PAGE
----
To fly an aircraft, other than a Light Sport Aircraft (LSA) acting as a Sport Pilot, a Pilot needs to have a valid FAA Medical Certificate (Med Cert). It makes sense, the FAA wants to make sure the people flying above our heads are medically fit to fly! People often ask us if they would qualify for a FAA 3rd Class Medical Certificate (the minimum to act as a Private Pilot), here is our response and guidance!
Before Starting Training: Get a Medical Certificate
An AME is going to be the person that ultimately issues a Medical Certificate to you after completing a very basic medical exam for a 3rd class Certificate. We always recommend a student get their Med Cert prior to spending a lot of time and money on their training. We do not want to see you get to a point in the training where you’re not able to proceed with the training because you can’t get a Med Cert. In this case, it would likely increase the amount of money, and time you’d end up spending on your training because you’ll get to the solo stage of training and you don’t be legally able to fly solo without a valid Med Cert (and a Student Pilot Certificate, but that’s a topic for another post.)
Get Answers Before Committing to Exam
The emphasis put on PRIOR to scheduling your medical exam for your Certificate for a very simple and important reason. If you have questions about your health and whether you would pass or fail an exam for an FAA Medical Certificate do not trust anything you hear or read online (for the most part). What you want to do is talk to an AME on the phone. This is an unofficial/official way of getting answers to your questions.
If you schedule an FAA exam for a Medical Certificate without having your questions answered, you’re possibly opening pandora’s box. The document (FAA form 8500-8) you fill out on www.medxpress.faa.gov, the first step in getting a FAA Medical Certificate is a federal document. You do not want to lie on the document…it is a felony. When you show up for the exam there are one of two possible outcomes from the exam; 1) you are issued a Medical Certificate, 2) you are denied a Medical Certificate. The second outcome is clearly the worst that can happen, and it can be a big headache to a student/pilot.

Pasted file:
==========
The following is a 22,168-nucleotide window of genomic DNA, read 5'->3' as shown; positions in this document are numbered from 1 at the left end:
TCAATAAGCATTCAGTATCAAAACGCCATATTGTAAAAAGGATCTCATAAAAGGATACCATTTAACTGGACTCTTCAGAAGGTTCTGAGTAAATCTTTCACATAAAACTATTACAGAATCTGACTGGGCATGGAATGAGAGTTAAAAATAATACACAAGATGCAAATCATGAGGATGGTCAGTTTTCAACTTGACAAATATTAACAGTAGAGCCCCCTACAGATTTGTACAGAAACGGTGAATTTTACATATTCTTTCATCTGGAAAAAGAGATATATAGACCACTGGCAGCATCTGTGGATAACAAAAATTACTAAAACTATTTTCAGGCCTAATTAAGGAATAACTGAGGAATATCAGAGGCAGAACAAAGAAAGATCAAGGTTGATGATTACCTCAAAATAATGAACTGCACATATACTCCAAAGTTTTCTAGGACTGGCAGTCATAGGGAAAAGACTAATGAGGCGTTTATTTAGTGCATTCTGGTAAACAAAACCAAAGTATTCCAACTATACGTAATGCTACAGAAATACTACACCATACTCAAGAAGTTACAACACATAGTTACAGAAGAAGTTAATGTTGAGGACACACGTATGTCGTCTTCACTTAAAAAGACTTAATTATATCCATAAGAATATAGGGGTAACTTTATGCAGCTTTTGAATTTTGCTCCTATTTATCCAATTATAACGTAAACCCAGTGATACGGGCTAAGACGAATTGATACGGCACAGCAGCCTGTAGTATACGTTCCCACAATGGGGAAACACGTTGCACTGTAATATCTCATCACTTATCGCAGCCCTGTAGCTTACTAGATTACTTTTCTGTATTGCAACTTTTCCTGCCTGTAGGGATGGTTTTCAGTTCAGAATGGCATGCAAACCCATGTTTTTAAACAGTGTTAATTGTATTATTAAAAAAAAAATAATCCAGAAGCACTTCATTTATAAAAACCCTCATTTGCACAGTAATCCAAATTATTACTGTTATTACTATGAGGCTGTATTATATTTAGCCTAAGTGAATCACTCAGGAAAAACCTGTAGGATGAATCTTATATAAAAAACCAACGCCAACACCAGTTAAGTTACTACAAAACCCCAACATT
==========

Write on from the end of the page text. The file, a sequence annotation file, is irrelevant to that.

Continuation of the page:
If you are denied a Medical Certificate, you will possibly have to go through more medical testing, paperwork, and ultimately it will cost more and take longer to get. It is possible to get a Med Cert after having it denied, we know plenty of people that have done it, but it is a pain! The easiest way to avoid having it denied is to come prepared! Have your questions answered before going to see the AME! This way you will know what you will need to bring with you (paperwork or possibly medical records).
For those people that have had a Med Cert in the past and it has never been denied, revoked, or suspended by the FAA: if you are worried about getting a new Med Cert (maybe you’re getting back into flying after a few years) talk to an AME! If you want to fly…avoid getting the Med Cert denied by getting your questions answered and NOT rushing to get an official exam completed.
You Can Still Fly!
If your Med Cert has never been denied, revoked, or suspended…you can still fly! You can exercise your Pilot Certificate privileges (it doesn’t matter if it is a Private Pilot or a Commercial Pilot Certificate) as a Sport Pilot and fly a LSA, as long as you have a valid Driver’s License. We have a LSA that is available for rental at our Hartford location (KHFD)!
Generally speaking, a FAA Medical Certificate (14 CFR 61.23) is valid for:
- 60 calendar months (5 years) – if you are UNDER the age of 40 when the Med Cert is issued.
- If it is issued on January 17, 2021…it is valid until January 31, 2026.
- 24 calendar months (2 years) – if you are OVER the age of 40 when the Med Cert is issued.
- If it is issued on January 17, 2021… it is valid until January 31, 2023.
Written by Phillip Smith, CFI, MEI, CFI-I and the Owner and Chief Flight Instructor at Learn 2 Fly CT, LLC.